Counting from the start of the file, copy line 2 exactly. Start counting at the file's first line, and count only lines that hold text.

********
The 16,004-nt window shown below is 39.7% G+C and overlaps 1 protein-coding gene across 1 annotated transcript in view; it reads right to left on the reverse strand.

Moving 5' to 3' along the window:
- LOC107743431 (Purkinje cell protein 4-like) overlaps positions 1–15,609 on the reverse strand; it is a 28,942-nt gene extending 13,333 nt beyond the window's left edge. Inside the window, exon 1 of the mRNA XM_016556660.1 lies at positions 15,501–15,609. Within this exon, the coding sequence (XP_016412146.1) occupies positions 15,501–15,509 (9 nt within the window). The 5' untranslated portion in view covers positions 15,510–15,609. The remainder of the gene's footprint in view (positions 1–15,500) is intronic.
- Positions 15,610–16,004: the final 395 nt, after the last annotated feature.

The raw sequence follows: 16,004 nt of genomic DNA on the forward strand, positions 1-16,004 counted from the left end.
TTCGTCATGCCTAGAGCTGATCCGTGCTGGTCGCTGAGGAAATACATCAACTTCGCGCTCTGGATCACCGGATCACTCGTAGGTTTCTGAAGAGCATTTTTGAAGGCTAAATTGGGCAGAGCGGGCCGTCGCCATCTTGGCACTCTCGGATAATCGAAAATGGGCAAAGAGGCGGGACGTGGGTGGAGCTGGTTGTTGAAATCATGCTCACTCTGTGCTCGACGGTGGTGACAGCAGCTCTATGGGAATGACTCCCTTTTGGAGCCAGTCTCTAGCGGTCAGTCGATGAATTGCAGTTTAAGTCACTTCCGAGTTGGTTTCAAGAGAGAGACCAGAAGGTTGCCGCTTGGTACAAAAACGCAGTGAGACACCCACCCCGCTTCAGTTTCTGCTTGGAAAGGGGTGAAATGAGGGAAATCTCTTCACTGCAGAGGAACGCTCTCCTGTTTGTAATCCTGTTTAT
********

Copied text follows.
Moving 5' to 3' along the window: